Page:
9. mhayes

    Dec 6 Hong Kong

    @tabor473 I still think the learning curve with PROS will be easier.

    What age were the students when you used PROS, and did they have any prior programming experience? We are limited to a semester course and they are about 13 years old.
    (Personally I think PROS is the coolest option; real C and close to the hardware.)

  10. mhayes

    Dec 6 Hong Kong

    @jpearman You could also try using the programming kit that connects to the controller, that's far more practical to use than direct A-A cable to the cortex and also then allows wireless programming.

    I did try using the programming kit with wine and it was better than the A-to-A cable in that I could at least see the logical serial devices; I could see the USB device in .wine/dosdevices and also in /dev, but still could not access the physical device. (Using the A-to-A cable I could not see the logical devices.)

  11. mhayes

    Dec 6 Hong Kong

    @jpearman The fundamental problem is that the cortex is not quite a standard serial port. I wrote a driver back in 2013, but ...

    I do recall reading about that in another thread, and thank you for that effort. I suppose I could give the old driver a try via RobotMesh.
    PROS is sounding like the cleanest way to avoid windows.

  12. jpearman

    Dec 6 Moderator, ROBOTC Tech Support, V5 Beta Moderator Los Angeles 8888

    @mhayes I could see the USB device in .wine/dosdevices and also in /dev, but still could not access the physical device.

    ok, if that's the case using the old Mac cortex driver isn't going to help. ROBOTC does some USB enumeration at a lower level than just accessing COM ports, I suspect that's also an issue with an emulator such as wine.

  13. tabor473

    Dec 6 V5 Beta Tester OYES, WPI

    @mhayes What age were the students when you used PROS, and did they have any prior programming experience? We are limited to a semester course and they are about 13 years old.
    (Personally I think PROS is the coolest option; real C and close to the hardware.)

    If the goal is ease of use above all else. It is possible that just using robot Mesh in browser is the best answer. It is all in python and comes with a built in simulator that is quite impressive.

    @John TYler sales pitch activate.

    For the C options, arduino is going to have more unimportant stuff that needs explainings than PROS. PROS handles interrupts, pinout and pwm writing for you for example. One issue I have with arduino is the information you are going to find online is all written for different audiences, often assuming knowledge of embedded systems or C++.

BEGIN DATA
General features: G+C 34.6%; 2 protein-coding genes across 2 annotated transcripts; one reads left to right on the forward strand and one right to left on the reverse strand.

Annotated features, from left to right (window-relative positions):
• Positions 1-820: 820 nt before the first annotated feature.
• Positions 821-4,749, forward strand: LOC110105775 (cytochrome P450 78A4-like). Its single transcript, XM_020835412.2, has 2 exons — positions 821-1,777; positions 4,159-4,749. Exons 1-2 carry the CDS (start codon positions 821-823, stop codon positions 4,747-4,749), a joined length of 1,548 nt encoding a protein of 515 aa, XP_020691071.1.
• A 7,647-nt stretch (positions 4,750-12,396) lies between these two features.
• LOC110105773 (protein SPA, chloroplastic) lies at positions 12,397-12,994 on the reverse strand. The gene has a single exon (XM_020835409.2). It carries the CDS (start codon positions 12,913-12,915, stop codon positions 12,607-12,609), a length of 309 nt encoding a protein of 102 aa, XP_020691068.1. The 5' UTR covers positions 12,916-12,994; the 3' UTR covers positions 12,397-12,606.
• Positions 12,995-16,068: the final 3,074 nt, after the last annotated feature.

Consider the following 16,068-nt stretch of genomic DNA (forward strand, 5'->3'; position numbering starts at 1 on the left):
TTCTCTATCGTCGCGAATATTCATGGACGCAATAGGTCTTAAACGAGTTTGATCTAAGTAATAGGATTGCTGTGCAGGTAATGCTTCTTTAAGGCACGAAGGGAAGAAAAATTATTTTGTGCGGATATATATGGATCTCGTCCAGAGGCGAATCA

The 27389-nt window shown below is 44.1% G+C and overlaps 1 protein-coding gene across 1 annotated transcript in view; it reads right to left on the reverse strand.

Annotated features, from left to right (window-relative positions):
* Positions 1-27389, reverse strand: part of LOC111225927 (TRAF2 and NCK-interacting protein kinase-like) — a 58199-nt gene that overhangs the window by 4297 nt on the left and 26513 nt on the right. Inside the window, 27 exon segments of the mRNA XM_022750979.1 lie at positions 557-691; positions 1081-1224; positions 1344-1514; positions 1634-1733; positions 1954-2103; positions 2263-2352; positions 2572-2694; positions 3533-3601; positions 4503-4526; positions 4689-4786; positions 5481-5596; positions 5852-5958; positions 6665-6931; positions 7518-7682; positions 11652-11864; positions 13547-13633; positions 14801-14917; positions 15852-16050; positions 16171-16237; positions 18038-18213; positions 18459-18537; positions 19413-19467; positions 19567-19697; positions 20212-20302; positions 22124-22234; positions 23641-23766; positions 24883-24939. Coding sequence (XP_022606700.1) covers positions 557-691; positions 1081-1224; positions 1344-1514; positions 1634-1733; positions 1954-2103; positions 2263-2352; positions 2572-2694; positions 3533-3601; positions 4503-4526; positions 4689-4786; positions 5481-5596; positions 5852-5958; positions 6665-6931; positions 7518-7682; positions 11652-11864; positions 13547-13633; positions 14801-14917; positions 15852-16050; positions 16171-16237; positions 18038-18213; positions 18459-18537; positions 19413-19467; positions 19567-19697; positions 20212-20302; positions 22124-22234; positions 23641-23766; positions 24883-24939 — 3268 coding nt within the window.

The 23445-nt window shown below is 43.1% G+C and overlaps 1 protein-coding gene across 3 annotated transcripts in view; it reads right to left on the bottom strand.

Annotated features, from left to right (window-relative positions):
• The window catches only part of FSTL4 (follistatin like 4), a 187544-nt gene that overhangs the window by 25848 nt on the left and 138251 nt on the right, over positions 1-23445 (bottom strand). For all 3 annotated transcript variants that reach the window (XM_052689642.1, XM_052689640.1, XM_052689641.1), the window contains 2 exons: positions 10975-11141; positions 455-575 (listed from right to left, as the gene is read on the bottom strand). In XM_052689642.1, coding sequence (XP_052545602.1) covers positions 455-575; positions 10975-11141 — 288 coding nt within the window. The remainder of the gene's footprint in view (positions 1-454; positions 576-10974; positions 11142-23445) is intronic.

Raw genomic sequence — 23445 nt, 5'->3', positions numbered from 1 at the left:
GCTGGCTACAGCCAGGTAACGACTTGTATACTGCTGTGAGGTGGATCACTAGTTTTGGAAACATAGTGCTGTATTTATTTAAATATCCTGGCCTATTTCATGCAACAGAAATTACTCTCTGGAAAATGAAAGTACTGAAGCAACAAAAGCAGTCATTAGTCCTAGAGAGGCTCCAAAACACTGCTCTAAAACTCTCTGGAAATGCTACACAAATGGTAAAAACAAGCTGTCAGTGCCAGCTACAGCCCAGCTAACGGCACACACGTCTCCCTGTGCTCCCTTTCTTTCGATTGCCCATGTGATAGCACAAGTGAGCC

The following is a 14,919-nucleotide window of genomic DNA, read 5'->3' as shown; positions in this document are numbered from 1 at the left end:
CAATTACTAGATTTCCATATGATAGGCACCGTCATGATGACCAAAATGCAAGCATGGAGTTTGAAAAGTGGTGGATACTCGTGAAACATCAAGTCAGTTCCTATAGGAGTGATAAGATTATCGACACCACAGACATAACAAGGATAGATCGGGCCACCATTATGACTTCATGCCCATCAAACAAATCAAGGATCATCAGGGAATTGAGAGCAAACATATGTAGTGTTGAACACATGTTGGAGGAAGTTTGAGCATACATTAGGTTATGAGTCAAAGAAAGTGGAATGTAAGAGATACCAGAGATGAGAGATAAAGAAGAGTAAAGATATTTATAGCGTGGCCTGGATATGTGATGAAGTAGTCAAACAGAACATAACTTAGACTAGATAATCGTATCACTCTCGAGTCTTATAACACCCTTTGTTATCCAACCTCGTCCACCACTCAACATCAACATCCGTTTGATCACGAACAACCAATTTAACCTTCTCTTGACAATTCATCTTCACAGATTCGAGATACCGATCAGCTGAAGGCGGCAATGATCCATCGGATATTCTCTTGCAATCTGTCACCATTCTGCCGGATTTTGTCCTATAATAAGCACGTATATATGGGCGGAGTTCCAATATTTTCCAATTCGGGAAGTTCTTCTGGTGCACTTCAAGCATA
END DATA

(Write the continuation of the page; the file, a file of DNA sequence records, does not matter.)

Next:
Some people would disagree but I think starting learning with C is better than C++. (I just like the feature set being small for beginners)

    For ease of use for 13 year olds I would probably rank
    ROBOTC > PROS > Arduino
    ROBOTC only gets first because it has the nicest debugging workflow

  14. sazrocks

    Dec 6 Arizona 2114V

    @mhayes We are a 1-to-1 macbook school; students own their computer; thus, we are eager to dump windows.
    Presently we have a some old Macbooks with windows installed; these machines are used just for running robotc. Students do not take these machines home. Not an ideal situation.

    I can run RobotC in VirtualBox and access the serial port, no problem. But this option would require a Windows license on every student machine.

    Being able to run robotc on wine on macos would be nice, but getting to the serial port does not work. Having said that, the wine documentation says that it should work.

    Another non-windows option is PROS, which I like, but can be a leap for beginners.

    Another non-windows option is replace the cortex with an arduino, and program the arduino with the arduino ide (not robotc). BTW, robotc can target the arduino board, but the code is still composed in robotc.
    So the question is, are there some good resources for composing code in the arduino ide to target the arduino controller (not the cortex). Like PROS, the arduino ide runs on everything, not just windows.

    You can just not activate windows. I do it all the time for temporary installs (as this would be temporary and very limited). The only limitation is a watermark in the lower right corner and the inability to chnage personalization settings. Though honestly it might be better to just use robotmesh.

  15. Joey The Great

    Dec 6 Suspended Maryland 24k

    I didn't even know you could get it on a mac

  16. @tabor473 Nah, you said it nicely. Robot Mesh Studio works on Mac from a browser. We've got Python for Cortex. If you ever do switch IQ or V5, we have Python-based languages for both and C++ for V5 through the same interface.

  17. mhayes

    Dec 7 Hong Kong

    @tabor473 If the goal is ease of use above all else. It is possible that just using robot Mesh in browser is the best answer.

    OK, thanks for the reminder about RobotMesh. Heard about it just recently and will give that another go. Many thanks for all the feedback guys. Seems like PROS and possibly RobotMesh are the most promising non-Windows options.

  18. Deleted last week by mhayes
  19. mhayes

    Dec 7 Hong Kong

    @John TYler @tabor473 Nah, you said it nicely. Robot Mesh Studio works on Mac from a browser. We've got Python for Cortex.

    John - I have RobotMesh running in Chrome on macOS 10.14.1, but it is not connecting to the Cortex to download code.
    The Robot Mesh Connect Extension is installed in Chrome. When I click on Robot Mesh > Options > Install RMC plugin..., it reports that the plugin is installed; it also says to install "the lastest USB drivers and firmware." The link provided goes to the Vex site, VEX EDR Legacy Firmware; but these are all .exe files for Windows. Is there a USB driver that has to be installed in order to use Robot Mesh on macOS?

  20. mhayes

    Dec 7 Hong Kong

    @John TYler Robot Mesh Studio works on Mac from a browser. We've got Python for Cortex.

    I forgot to mention that the macbook I am using has USB Type C ports only. I have a hub hanging off the Type C port, and I plug the Vex A-to-A cable into a Type A port on the hub.